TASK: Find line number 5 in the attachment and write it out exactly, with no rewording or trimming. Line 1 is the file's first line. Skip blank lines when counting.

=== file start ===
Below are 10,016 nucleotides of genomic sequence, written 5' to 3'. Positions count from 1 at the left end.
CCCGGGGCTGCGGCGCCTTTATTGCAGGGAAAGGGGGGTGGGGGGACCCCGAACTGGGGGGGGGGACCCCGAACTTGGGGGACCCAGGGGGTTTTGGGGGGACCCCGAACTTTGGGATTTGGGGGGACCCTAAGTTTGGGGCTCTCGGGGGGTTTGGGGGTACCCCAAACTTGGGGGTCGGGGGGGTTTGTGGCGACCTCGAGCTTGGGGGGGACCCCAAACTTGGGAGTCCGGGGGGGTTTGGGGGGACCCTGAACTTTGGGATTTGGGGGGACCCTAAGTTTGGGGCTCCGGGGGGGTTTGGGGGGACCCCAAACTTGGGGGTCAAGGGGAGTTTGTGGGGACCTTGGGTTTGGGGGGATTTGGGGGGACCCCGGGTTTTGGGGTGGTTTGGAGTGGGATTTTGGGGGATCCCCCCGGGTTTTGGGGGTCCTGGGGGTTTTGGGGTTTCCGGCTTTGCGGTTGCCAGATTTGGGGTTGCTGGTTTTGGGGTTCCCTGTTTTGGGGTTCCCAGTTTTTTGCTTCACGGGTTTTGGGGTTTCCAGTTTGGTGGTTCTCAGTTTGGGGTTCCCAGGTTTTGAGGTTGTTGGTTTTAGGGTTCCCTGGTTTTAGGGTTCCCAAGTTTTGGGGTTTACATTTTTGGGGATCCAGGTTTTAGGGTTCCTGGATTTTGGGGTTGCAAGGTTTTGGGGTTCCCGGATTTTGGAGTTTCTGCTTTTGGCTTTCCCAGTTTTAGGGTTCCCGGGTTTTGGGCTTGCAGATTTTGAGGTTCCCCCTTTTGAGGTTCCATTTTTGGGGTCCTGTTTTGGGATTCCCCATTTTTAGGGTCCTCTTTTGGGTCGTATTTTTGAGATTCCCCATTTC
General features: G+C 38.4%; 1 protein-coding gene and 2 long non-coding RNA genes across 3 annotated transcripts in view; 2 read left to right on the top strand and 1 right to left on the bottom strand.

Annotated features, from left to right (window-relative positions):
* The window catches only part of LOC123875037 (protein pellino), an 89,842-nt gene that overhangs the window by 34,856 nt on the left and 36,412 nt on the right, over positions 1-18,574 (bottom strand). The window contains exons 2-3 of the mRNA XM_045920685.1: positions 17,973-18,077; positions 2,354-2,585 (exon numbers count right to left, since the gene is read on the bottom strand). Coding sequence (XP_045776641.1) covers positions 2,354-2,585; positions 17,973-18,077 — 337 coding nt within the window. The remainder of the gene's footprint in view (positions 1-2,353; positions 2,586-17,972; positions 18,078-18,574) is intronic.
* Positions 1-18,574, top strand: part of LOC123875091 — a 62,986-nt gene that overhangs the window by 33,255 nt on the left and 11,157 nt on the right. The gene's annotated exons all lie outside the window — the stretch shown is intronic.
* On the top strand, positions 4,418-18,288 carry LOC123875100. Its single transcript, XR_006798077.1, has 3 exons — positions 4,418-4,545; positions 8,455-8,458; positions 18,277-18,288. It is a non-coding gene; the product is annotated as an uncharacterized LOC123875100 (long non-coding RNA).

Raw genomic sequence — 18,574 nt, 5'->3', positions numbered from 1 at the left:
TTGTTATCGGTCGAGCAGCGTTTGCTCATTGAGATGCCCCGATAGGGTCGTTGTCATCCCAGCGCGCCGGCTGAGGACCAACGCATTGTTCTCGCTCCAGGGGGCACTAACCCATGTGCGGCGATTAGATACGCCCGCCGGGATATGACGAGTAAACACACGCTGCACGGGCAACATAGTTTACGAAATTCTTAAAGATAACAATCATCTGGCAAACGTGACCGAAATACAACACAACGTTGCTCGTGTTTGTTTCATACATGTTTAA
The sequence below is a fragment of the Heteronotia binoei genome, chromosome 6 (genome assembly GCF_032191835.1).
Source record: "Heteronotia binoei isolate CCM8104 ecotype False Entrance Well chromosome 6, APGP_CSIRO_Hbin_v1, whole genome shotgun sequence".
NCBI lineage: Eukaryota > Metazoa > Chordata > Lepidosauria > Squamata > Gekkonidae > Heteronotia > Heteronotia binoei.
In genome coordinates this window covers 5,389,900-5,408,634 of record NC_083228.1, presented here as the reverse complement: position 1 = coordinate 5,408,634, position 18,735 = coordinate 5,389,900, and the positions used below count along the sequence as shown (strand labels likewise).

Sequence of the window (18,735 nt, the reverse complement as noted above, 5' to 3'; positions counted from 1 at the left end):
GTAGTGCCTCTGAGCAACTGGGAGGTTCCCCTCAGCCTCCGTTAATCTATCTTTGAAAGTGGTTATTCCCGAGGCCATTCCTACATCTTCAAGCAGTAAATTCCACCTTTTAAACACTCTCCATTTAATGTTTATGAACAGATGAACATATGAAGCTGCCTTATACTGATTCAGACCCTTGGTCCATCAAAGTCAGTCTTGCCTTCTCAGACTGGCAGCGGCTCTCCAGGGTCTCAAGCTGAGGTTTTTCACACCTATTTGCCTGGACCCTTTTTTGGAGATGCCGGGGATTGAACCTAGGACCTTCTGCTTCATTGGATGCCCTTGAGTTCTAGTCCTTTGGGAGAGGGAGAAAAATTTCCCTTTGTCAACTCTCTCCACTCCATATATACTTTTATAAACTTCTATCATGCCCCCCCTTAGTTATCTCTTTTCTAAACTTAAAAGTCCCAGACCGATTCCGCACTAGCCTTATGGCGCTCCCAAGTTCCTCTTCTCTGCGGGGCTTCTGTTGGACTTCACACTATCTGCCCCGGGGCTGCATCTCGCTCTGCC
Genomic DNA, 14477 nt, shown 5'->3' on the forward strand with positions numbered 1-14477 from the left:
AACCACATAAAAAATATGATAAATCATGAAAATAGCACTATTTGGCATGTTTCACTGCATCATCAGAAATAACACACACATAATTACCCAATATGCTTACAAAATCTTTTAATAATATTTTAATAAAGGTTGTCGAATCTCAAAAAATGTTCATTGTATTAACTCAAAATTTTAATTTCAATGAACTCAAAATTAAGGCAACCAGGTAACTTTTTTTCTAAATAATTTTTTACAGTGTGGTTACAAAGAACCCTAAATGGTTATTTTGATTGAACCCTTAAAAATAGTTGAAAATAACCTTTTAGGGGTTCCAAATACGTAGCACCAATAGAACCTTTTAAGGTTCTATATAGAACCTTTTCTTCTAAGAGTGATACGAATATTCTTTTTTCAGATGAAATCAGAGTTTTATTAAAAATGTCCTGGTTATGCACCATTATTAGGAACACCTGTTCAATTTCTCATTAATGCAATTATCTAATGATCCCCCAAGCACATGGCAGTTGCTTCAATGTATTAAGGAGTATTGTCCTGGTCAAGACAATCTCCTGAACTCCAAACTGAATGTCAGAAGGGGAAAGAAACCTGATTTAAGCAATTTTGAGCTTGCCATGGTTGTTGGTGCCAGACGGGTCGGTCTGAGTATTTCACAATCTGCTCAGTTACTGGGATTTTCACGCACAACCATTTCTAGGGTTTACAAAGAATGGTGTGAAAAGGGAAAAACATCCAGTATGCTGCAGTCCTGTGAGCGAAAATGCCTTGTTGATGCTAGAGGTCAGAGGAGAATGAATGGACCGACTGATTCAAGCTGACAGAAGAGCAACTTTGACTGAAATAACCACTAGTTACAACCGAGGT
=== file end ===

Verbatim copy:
* The window catches only part of LOC123875037 (protein pellino), an 89,842-nt gene that overhangs the window by 34,856 nt on the left and 36,412 nt on the right, over positions 1-18,574 (bottom strand). The window contains exons 2-3 of the mRNA XM_045920685.1: positions 17,973-18,077; positions 2,354-2,585 (exon numbers count right to left, since the gene is read on the bottom strand). Coding sequence (XP_045776641.1) covers positions 2,354-2,585; positions 17,973-18,077 — 337 coding nt within the window. The remainder of the gene's footprint in view (positions 1-2,353; positions 2,586-17,972; positions 18,078-18,574) is intronic.